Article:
People's Commissariat of Marine Fleet of the USSR Semyon Dukelsky (Russian: ?, ) In connection with the increased paranoia is placed in the hospital. He wrote denunciations against doctors allegedly plotting to kill him on instructions from US intelligence.[5] Natural causes 1960
People's Commissariat of Nationalities Joseph Stalin Natural causes 1953
People's Commissariat for Posts and Telegraphs of the RSFSR Nikolai Glebov-Avilov Executed 1937
People's Commissariat for Railways (vacant)
People's Commissariat for Finance Ivan Skvortsov-Stepanov Typhoid fever 1928
People's Commissariat for Social Welfare Alexandra Kollontai Natural causes 1952

All-Union Sovnarkom

Upon the creation of the USSR in 1922, the Union's government was modelled after the first Sovnarkom. The Soviet republics retained their own governments which dealt with domestic matters.

Sovmin

In 1946, the Sovnarkoms were transformed into the Council of Ministers (Sovmin) at both all-Union and Union Republic level.[1][6][7]

Councils by administrative division

Soviet republics

Autonomous republics

  • Council of People's Commissars (Adjara)
  • Council of People's Commissars (Volga German)
  • Council of People's Commissars (Bashkorstan)
  • Council of People's Commissars (Buryat-Mongolia)
  • Council of People's Commissars (Mountainous)
  • Council of People's Commissars (Dagestan)
  • Council of People's Commissars (Kabardin-Balkaria), including Kabardin (1944-1957)
  • Council of People's Commissars (Cossack)
  • Council of People's Commissars (Kalmykia)
  • Council of People's Commissars (Karakalpakistan)
  • Council of People's Commissars (Komi)
  • Council of People's Commissars (Crimea)
  • Council of People's Commissars (Mari)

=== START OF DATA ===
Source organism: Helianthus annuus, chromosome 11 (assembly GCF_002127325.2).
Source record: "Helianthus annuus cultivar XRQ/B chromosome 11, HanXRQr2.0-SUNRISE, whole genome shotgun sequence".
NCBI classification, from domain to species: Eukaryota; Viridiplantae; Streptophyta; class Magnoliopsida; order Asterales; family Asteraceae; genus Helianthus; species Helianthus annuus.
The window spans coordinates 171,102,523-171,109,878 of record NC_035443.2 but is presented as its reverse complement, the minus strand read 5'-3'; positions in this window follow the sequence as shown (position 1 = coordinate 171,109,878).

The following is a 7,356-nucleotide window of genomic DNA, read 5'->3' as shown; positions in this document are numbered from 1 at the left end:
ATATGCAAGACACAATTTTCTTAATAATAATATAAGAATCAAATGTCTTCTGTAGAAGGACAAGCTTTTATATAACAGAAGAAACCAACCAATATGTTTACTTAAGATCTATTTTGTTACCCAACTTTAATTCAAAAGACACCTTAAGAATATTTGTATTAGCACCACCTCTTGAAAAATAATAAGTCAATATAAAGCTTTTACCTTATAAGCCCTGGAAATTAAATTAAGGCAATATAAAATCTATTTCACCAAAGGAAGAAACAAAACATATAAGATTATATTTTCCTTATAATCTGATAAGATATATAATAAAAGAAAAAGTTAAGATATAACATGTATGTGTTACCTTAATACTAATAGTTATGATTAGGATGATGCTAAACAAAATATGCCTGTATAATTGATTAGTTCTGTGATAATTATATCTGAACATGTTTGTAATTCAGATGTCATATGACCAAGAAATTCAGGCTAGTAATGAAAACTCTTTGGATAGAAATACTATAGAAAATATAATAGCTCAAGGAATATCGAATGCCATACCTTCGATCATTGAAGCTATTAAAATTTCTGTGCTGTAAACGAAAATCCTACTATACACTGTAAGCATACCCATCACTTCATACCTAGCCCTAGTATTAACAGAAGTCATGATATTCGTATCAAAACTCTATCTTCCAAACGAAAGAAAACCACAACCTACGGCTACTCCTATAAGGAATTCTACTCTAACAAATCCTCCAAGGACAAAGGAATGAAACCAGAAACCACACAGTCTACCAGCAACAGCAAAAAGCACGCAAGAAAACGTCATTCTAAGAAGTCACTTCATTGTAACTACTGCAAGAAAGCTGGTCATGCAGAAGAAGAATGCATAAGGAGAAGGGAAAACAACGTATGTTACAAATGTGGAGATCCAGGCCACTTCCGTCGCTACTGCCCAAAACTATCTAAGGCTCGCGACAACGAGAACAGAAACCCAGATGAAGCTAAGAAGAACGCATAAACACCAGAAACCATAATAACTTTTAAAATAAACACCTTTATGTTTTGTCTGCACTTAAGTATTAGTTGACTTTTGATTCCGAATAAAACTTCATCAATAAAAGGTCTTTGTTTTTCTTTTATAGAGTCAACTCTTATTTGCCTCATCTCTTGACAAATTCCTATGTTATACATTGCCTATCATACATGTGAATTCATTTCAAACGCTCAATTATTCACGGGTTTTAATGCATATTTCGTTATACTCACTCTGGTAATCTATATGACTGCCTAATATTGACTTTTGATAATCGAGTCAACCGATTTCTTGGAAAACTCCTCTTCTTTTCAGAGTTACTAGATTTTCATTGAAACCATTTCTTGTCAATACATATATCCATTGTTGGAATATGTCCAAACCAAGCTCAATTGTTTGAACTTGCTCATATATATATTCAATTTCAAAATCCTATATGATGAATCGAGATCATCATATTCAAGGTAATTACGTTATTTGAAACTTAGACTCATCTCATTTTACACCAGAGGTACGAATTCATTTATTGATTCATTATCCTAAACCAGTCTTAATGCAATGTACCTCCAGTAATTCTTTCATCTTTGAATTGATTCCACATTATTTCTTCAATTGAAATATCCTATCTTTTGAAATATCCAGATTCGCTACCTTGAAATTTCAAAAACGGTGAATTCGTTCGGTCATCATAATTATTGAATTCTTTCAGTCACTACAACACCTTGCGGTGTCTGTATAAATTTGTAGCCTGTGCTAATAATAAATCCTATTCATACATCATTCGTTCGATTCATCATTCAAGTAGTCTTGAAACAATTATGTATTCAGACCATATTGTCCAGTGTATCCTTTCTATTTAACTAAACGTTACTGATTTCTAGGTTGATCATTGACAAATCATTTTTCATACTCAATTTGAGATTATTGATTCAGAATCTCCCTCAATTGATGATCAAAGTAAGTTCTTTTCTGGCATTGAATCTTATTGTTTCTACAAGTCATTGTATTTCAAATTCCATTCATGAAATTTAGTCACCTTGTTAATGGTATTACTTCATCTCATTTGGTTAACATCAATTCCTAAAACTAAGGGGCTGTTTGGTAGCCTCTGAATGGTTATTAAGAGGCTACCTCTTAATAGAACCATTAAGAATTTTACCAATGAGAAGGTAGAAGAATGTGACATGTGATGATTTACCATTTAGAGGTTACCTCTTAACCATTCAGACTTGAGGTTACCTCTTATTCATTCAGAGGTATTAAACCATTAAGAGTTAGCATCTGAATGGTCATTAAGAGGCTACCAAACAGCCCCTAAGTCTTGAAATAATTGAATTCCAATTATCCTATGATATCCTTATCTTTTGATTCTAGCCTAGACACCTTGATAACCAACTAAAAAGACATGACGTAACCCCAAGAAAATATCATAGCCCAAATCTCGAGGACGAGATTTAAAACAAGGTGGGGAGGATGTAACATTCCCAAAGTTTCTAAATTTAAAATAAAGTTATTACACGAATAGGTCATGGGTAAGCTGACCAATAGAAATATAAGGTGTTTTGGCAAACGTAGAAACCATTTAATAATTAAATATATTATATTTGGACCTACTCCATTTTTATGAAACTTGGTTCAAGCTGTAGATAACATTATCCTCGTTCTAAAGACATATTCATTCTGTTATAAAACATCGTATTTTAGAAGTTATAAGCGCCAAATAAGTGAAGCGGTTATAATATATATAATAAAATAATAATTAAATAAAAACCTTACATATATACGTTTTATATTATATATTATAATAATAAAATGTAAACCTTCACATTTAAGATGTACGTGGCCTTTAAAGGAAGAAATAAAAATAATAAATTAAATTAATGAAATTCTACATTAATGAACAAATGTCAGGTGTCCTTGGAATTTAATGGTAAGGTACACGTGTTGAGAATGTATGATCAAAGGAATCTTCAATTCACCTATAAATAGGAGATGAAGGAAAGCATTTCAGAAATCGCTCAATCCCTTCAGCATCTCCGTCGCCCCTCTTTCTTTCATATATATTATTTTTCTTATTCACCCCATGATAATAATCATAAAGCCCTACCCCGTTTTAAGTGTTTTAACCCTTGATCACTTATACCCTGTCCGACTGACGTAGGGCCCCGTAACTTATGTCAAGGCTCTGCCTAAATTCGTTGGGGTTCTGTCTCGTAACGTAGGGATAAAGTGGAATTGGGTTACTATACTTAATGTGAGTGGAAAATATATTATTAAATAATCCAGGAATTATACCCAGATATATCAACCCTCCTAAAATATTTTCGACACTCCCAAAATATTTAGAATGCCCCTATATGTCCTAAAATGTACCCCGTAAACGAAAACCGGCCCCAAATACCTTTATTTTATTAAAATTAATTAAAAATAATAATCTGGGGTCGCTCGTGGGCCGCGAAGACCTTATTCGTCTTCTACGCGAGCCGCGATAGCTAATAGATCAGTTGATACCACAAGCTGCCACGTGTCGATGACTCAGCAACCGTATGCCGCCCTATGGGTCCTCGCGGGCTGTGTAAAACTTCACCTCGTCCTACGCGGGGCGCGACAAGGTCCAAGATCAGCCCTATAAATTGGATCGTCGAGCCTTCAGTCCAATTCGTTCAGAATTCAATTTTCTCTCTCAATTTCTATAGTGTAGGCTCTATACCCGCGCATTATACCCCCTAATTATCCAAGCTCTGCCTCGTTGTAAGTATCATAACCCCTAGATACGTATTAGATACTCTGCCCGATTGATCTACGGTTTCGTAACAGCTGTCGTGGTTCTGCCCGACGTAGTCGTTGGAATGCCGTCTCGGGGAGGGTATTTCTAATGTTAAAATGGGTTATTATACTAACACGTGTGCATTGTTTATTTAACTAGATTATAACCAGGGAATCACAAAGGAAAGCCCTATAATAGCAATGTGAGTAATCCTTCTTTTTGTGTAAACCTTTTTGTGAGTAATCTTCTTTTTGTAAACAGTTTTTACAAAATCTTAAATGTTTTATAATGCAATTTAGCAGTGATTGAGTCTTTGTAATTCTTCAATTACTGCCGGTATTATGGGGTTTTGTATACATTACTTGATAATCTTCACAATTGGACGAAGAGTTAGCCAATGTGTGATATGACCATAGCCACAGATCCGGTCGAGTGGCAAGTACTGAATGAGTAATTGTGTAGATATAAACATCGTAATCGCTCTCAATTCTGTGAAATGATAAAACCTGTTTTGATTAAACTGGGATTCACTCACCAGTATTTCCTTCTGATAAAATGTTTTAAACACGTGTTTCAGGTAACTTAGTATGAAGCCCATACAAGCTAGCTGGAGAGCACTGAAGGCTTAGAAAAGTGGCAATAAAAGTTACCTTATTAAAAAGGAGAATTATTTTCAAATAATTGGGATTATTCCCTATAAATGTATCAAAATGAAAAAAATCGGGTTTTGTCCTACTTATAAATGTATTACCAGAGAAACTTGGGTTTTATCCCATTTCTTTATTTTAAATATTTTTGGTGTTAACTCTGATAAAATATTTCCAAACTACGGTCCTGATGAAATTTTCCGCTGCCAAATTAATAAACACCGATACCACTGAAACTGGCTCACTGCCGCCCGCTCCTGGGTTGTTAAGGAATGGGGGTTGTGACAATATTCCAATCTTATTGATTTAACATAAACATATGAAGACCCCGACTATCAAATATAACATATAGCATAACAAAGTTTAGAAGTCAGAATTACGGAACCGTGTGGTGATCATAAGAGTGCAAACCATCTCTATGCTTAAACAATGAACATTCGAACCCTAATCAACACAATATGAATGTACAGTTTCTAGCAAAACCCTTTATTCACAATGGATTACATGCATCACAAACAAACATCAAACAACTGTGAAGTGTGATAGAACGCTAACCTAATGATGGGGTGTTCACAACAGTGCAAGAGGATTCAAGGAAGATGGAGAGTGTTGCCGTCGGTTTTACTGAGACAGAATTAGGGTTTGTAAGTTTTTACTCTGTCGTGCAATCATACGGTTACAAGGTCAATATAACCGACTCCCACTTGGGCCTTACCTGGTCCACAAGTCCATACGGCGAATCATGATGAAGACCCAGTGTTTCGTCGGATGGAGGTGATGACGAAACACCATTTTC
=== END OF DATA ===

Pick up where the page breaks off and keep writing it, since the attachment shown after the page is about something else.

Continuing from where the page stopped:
• Council of People's Commissars (Mordva)
  • Council of People's Commissars (Nakhichevan)
  • Council of People's Commissars (North Osetia)
  • Council of People's Commissars (Tatarstan)
  • Council of People's Commissars (Tuva)
  • Council of People's Commissars (Udmurtia)
  • Council of People's Commissars (Chechnia-Ingushetia)
  • Council of People's Commissars (Chuvashia)
  • Council of People's Commissars (Yakutia)
  • Council of People's Commissars (Abkhazia), including as autonomous

Short-lived early Soviet republics

See also

References

  1. ^ a b "? ? ? ? ? ? ? ? ? ? ? ? ? ? ? " 15 1946 ? [On Reforming the Council of People's Commissars into the Council of Ministers, and the Councils of People's Commissars of Union and Autonomous Republics into the Councils of Ministers of Union and Autonomous Republics, 15 March 1946]. Legislation of the USSR 1946-1952 (in Russian). World and Market Economy - Collection of Articles on Economy, Igor Averin. Retrieved 2010.
  2. ^ Pierre Broué, The "Bloc" of the Oppositions against Stalin
  3. ^ Lenin, Vladimir. "Eleventh Congress Of The R.C.P.(B.) March 27-April 2, 1922". www.marxists.org.
  4. ^ Getty, Origins of the great purges
  5. ^ Author? ?. ?.: " ? ? ? ?. 30-50-? ? XX ?." -- : « ?», 2008. -- Pages: 381,387,392
  6. ^ Huskey, Eugene (1992). Executive power and Soviet politics: the rise and decline of the Soviet state. M.E. Sharpe. p. 281. ISBN 978-1-56324-059-1.
  7. ^ Law, David A. (1975). Russian civilization. Ardent Media. p. 185. ISBN 978-0-8422-0529-0.

External links